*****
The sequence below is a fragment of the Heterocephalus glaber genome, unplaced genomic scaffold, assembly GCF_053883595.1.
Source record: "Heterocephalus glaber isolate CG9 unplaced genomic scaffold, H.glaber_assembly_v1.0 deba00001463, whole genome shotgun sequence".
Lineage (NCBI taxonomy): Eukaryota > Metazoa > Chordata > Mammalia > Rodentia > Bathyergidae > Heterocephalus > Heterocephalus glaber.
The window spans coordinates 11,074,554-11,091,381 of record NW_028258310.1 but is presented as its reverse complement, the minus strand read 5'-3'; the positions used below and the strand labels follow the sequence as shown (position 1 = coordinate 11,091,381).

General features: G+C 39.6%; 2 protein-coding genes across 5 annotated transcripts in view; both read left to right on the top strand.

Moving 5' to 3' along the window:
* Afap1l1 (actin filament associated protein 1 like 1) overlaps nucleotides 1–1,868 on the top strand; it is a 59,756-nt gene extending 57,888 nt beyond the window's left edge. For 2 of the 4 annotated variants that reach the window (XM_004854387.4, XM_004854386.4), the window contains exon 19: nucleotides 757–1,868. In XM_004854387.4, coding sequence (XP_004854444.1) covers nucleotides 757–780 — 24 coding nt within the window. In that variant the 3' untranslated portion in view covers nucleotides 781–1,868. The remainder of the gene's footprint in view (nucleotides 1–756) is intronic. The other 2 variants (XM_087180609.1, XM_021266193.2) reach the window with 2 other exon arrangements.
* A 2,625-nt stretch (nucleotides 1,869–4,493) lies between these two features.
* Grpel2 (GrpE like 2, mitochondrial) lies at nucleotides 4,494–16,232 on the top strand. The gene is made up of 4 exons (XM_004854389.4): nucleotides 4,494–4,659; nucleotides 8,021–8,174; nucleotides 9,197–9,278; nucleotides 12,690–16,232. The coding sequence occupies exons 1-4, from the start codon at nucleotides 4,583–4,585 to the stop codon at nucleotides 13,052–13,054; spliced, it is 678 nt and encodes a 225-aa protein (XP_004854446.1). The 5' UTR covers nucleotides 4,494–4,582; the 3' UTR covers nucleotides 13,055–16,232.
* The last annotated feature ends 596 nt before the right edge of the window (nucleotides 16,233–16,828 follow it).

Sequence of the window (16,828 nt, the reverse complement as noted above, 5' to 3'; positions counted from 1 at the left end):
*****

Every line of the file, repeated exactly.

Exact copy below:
The sequence below is a fragment of the Heterocephalus glaber genome, unplaced genomic scaffold, assembly GCF_053883595.1.
Source record: "Heterocephalus glaber isolate CG9 unplaced genomic scaffold, H.glaber_assembly_v1.0 deba00001463, whole genome shotgun sequence".
Lineage (NCBI taxonomy): Eukaryota > Metazoa > Chordata > Mammalia > Rodentia > Bathyergidae > Heterocephalus > Heterocephalus glaber.
The window spans coordinates 11,074,554-11,091,381 of record NW_028258310.1 but is presented as its reverse complement, the minus strand read 5'-3'; the positions used below and the strand labels follow the sequence as shown (position 1 = coordinate 11,091,381).

General features: G+C 39.6%; 2 protein-coding genes across 5 annotated transcripts in view; both read left to right on the top strand.

Moving 5' to 3' along the window:
* Afap1l1 (actin filament associated protein 1 like 1) overlaps nucleotides 1–1,868 on the top strand; it is a 59,756-nt gene extending 57,888 nt beyond the window's left edge. For 2 of the 4 annotated variants that reach the window (XM_004854387.4, XM_004854386.4), the window contains exon 19: nucleotides 757–1,868. In XM_004854387.4, coding sequence (XP_004854444.1) covers nucleotides 757–780 — 24 coding nt within the window. In that variant the 3' untranslated portion in view covers nucleotides 781–1,868. The remainder of the gene's footprint in view (nucleotides 1–756) is intronic. The other 2 variants (XM_087180609.1, XM_021266193.2) reach the window with 2 other exon arrangements.
* A 2,625-nt stretch (nucleotides 1,869–4,493) lies between these two features.
* Grpel2 (GrpE like 2, mitochondrial) lies at nucleotides 4,494–16,232 on the top strand. The gene is made up of 4 exons (XM_004854389.4): nucleotides 4,494–4,659; nucleotides 8,021–8,174; nucleotides 9,197–9,278; nucleotides 12,690–16,232. The coding sequence occupies exons 1-4, from the start codon at nucleotides 4,583–4,585 to the stop codon at nucleotides 13,052–13,054; spliced, it is 678 nt and encodes a 225-aa protein (XP_004854446.1). The 5' UTR covers nucleotides 4,494–4,582; the 3' UTR covers nucleotides 13,055–16,232.
* The last annotated feature ends 596 nt before the right edge of the window (nucleotides 16,233–16,828 follow it).

Sequence of the window (16,828 nt, the reverse complement as noted above, 5' to 3'; positions counted from 1 at the left end):